Fora and forums are plurals of forum. The former conforms to the original Latin, which some people prefer, while others like the Anglicized form. Neither is right or wrong, and choosing between them is mostly a matter of preference. Be aware, however, that forums is by far the more common form in most types of writing throughout the English-speaking world. Fora still has the edge in scientific and scholarly contexts, though. This is not surprising, as Latin forms are typically more common in these types of writing. Outside these contexts, fora can be distracting and even confusing to readers who are used to seeing the English word.
Of course, there are some Latin plurals conventionally used in English even outside science and scholarly writing. Memoranda, for instance, is more common than memorandums, and phenomena is considered the only correct plural of phenomenon. Fora is not among these, though. It is clear that most English speakers prefer to pluralize this word in the English manner.
Frequency of use
In British newswriting from this century, forums appears about ten times for every instance of fora. The ratio is closer to 100:1 in U.S. news publications, and it is somewhere in the middle in searches covering Canada, Australia, and New Zealand. In a search covering a few dozen of the most popular blogs from throughout the English-speaking world, the ratio is almost 1,000:1.
The picture is much different in searches covering books, magazines, and journals from this century. Here, fora is still nearly as common as forums, which is not surprising because these searches cover a lot of scientific and otherwise scholarly texts. Only in searches exclusively covering scholarly articles from this century (via Google Scholar) is fora more common, by a ratio of about 3:2.
Below is an ngram, courtesy of Google Books, graphing the use of fora and forums in a large selection of English-language books, magazines, and journals published between 1800 and 2019. It shows forums slowly gaining ground before prevailing in the middle of the 20th century:
The corresponding ngram limited to American English shows the switch from fora to forums happening in the 1930s, while the British English graph shows it occurring later, around 1975.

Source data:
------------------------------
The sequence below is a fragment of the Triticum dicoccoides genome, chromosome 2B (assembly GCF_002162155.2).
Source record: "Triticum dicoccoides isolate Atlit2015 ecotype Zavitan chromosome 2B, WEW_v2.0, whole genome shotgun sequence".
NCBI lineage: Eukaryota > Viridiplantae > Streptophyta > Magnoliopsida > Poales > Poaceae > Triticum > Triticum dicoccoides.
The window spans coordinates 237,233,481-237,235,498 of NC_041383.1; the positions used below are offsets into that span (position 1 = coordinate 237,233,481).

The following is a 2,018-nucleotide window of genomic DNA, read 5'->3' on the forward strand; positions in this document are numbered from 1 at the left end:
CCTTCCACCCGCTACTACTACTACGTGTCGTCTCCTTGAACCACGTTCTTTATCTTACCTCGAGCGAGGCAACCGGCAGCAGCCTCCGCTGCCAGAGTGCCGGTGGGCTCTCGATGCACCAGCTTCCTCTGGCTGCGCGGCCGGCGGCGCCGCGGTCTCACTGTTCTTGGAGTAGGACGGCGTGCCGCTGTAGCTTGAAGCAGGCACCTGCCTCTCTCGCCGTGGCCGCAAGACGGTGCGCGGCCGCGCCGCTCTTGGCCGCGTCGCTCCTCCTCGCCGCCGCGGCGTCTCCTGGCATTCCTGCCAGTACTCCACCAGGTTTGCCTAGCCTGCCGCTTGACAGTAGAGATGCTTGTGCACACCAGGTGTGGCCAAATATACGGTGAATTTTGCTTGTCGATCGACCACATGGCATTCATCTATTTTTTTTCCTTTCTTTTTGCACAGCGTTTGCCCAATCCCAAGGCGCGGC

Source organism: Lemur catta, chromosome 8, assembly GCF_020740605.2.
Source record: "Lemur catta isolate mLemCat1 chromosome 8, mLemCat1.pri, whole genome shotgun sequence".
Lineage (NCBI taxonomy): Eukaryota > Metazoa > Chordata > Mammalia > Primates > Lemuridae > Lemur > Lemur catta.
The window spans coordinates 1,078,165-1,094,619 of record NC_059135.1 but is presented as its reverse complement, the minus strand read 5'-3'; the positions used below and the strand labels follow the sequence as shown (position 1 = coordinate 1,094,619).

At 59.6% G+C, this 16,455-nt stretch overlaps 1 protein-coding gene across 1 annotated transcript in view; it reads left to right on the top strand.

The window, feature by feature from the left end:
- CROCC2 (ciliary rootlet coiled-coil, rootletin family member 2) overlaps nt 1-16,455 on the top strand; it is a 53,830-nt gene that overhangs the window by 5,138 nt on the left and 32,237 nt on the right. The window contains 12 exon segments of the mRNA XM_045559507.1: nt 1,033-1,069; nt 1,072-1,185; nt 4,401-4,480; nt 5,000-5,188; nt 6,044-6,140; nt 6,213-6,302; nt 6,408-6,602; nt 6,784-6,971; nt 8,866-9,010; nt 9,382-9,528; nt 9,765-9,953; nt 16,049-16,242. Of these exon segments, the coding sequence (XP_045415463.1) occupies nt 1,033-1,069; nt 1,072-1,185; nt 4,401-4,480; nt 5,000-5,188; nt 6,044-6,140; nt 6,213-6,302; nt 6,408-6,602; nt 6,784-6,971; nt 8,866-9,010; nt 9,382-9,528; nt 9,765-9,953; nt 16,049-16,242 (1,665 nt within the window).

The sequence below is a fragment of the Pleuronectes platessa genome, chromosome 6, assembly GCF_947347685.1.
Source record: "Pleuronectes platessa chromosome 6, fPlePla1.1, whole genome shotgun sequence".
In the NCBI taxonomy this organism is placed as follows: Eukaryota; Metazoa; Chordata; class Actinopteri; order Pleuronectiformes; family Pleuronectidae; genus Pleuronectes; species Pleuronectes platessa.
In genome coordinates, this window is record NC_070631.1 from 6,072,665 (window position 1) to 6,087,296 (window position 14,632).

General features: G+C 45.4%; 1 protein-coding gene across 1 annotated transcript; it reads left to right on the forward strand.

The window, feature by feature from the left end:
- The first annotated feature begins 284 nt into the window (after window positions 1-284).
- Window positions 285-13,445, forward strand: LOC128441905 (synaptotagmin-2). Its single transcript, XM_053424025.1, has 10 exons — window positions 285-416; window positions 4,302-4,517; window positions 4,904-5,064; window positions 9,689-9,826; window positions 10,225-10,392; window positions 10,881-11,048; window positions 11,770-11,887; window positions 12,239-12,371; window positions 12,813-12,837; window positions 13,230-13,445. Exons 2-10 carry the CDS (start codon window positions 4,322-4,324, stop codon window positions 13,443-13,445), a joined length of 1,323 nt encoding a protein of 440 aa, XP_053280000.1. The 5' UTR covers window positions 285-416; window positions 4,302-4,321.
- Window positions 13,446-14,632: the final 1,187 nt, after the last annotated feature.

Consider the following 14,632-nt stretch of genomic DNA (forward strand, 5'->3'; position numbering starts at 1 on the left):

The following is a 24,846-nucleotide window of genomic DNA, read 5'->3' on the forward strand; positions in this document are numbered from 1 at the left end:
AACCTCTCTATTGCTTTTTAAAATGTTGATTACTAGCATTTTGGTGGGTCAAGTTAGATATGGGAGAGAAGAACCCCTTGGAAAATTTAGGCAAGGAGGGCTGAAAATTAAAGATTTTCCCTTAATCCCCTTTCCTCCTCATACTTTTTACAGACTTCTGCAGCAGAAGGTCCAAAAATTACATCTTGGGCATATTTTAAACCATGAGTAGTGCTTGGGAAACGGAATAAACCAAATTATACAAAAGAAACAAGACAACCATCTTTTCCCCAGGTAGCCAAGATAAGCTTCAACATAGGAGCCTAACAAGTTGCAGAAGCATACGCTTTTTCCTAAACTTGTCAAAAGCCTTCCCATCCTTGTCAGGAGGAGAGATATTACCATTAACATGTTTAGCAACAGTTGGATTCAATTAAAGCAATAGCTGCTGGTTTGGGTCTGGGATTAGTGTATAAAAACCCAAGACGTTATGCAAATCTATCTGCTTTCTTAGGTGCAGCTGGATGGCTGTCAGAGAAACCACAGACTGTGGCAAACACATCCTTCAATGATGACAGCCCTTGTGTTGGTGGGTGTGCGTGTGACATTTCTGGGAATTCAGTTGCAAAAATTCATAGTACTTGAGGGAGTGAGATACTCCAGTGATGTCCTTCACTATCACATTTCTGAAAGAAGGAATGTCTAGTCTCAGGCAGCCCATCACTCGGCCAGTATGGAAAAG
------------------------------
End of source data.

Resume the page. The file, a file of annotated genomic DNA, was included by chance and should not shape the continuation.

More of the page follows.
Fora is almost nowhere to be found in publications and websites such as these:
The latest controversy surrounds Reddit, a community and social news site that lets members create and run their own forums on any topic. [New York Times]
The aim now is to give the funding to local forums to develop a local plan for their area. [Guardian]
If requiring people to use their real name helps cut down on the amount of utter nonsense that goes on in those forums … so be it. [TechCrunch]
In a video released by the SITE Intelligence Group on jihadist forums and translated by the US monitoring service, Zawahiri also lashed out at US President Barack Obama. [Mail & Guardian Online]
According to a new analysis of 18 hacker forums from around the world, the answer often is: your Facebook and Twitter accounts. [Bloomberg]
This year’s five-day conference began on Thursday and a series of open forums are slated for Saturday. [The Australian]
But if you know where to look, it’s easy to find instances of fora still used in this century:
We extend our thanks to the participants of those fora. [International Journal of Law in Context]
Multilateral fora are the subject of a paradoxical situation where the benefits for participant states increase as membership nears universality, while at the same time the flexibility and decision-taking capacity of such fora decreases. [The European Union and Interregionalism, Matthew Doidge (2011)]
Nation-states are constitutive building blocks in global fora. They are what such fora consist of and are active agents in them. [The Sociology of Globalization, Luke Martell (2010)]
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